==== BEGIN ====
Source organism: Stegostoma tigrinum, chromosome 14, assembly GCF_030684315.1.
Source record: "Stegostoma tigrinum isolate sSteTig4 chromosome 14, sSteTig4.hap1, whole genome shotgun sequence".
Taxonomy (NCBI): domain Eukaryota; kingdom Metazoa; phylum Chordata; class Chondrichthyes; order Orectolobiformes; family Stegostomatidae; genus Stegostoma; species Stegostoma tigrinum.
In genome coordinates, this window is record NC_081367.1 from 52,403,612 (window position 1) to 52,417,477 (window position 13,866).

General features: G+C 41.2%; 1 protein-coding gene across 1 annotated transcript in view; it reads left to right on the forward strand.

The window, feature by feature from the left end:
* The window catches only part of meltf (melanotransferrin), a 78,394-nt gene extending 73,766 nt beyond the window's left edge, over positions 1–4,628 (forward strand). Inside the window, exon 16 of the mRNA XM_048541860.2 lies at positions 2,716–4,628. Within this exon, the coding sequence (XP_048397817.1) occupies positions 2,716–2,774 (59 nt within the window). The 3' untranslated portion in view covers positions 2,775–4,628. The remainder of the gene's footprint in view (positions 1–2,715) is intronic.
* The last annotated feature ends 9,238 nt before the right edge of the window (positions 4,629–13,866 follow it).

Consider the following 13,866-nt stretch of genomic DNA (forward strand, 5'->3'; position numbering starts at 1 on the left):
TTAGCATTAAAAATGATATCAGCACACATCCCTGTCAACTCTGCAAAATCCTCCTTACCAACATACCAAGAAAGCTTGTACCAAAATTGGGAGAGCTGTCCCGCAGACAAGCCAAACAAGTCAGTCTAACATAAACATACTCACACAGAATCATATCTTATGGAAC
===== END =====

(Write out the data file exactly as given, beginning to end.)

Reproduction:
Source organism: Stegostoma tigrinum, chromosome 14, assembly GCF_030684315.1.
Source record: "Stegostoma tigrinum isolate sSteTig4 chromosome 14, sSteTig4.hap1, whole genome shotgun sequence".
Taxonomy (NCBI): domain Eukaryota; kingdom Metazoa; phylum Chordata; class Chondrichthyes; order Orectolobiformes; family Stegostomatidae; genus Stegostoma; species Stegostoma tigrinum.
In genome coordinates, this window is record NC_081367.1 from 52,403,612 (window position 1) to 52,417,477 (window position 13,866).

General features: G+C 41.2%; 1 protein-coding gene across 1 annotated transcript in view; it reads left to right on the forward strand.

The window, feature by feature from the left end:
* The window catches only part of meltf (melanotransferrin), a 78,394-nt gene extending 73,766 nt beyond the window's left edge, over positions 1–4,628 (forward strand). Inside the window, exon 16 of the mRNA XM_048541860.2 lies at positions 2,716–4,628. Within this exon, the coding sequence (XP_048397817.1) occupies positions 2,716–2,774 (59 nt within the window). The 3' untranslated portion in view covers positions 2,775–4,628. The remainder of the gene's footprint in view (positions 1–2,715) is intronic.
* The last annotated feature ends 9,238 nt before the right edge of the window (positions 4,629–13,866 follow it).

Consider the following 13,866-nt stretch of genomic DNA (forward strand, 5'->3'; position numbering starts at 1 on the left):
TTAGCATTAAAAATGATATCAGCACACATCCCTGTCAACTCTGCAAAATCCTCCTTACCAACATACCAAGAAAGCTTGTACCAAAATTGGGAGAGCTGTCCCGCAGACAAGCCAAACAAGTCAGTCTAACATAAACATACTCACACAGAATCATATCTTATGGAAC